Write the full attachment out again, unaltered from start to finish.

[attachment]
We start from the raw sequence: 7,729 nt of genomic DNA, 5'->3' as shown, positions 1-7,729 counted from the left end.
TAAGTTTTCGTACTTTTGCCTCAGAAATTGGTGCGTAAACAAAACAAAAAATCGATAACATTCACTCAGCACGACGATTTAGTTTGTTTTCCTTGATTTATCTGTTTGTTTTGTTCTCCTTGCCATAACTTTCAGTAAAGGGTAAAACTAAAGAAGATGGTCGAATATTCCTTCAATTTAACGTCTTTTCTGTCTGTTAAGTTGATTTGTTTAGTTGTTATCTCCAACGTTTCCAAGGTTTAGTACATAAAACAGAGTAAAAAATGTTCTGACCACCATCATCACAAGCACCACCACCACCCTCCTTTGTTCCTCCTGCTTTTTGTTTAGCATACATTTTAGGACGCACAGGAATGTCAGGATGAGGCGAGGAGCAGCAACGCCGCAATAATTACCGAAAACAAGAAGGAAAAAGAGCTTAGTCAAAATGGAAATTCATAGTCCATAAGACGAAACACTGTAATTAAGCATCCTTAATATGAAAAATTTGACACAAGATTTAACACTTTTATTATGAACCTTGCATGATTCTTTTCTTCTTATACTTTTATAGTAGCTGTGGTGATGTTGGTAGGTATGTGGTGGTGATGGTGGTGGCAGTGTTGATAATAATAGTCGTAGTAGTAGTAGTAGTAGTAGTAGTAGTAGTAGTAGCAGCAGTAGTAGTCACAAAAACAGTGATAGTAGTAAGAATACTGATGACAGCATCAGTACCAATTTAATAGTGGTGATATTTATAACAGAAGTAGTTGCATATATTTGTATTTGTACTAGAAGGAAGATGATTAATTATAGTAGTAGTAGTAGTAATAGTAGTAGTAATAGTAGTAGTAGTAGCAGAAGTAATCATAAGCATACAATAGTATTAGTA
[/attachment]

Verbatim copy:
We start from the raw sequence: 7,729 nt of genomic DNA, 5'->3' as shown, positions 1-7,729 counted from the left end.
TAAGTTTTCGTACTTTTGCCTCAGAAATTGGTGCGTAAACAAAACAAAAAATCGATAACATTCACTCAGCACGACGATTTAGTTTGTTTTCCTTGATTTATCTGTTTGTTTTGTTCTCCTTGCCATAACTTTCAGTAAAGGGTAAAACTAAAGAAGATGGTCGAATATTCCTTCAATTTAACGTCTTTTCTGTCTGTTAAGTTGATTTGTTTAGTTGTTATCTCCAACGTTTCCAAGGTTTAGTACATAAAACAGAGTAAAAAATGTTCTGACCACCATCATCACAAGCACCACCACCACCCTCCTTTGTTCCTCCTGCTTTTTGTTTAGCATACATTTTAGGACGCACAGGAATGTCAGGATGAGGCGAGGAGCAGCAACGCCGCAATAATTACCGAAAACAAGAAGGAAAAAGAGCTTAGTCAAAATGGAAATTCATAGTCCATAAGACGAAACACTGTAATTAAGCATCCTTAATATGAAAAATTTGACACAAGATTTAACACTTTTATTATGAACCTTGCATGATTCTTTTCTTCTTATACTTTTATAGTAGCTGTGGTGATGTTGGTAGGTATGTGGTGGTGATGGTGGTGGCAGTGTTGATAATAATAGTCGTAGTAGTAGTAGTAGTAGTAGTAGTAGTAGTAGTAGCAGCAGTAGTAGTCACAAAAACAGTGATAGTAGTAAGAATACTGATGACAGCATCAGTACCAATTTAATAGTGGTGATATTTATAACAGAAGTAGTTGCATATATTTGTATTTGTACTAGAAGGAAGATGATTAATTATAGTAGTAGTAGTAGTAATAGTAGTAGTAATAGTAGTAGTAGTAGCAGAAGTAATCATAAGCATACAATAGTATTAGTA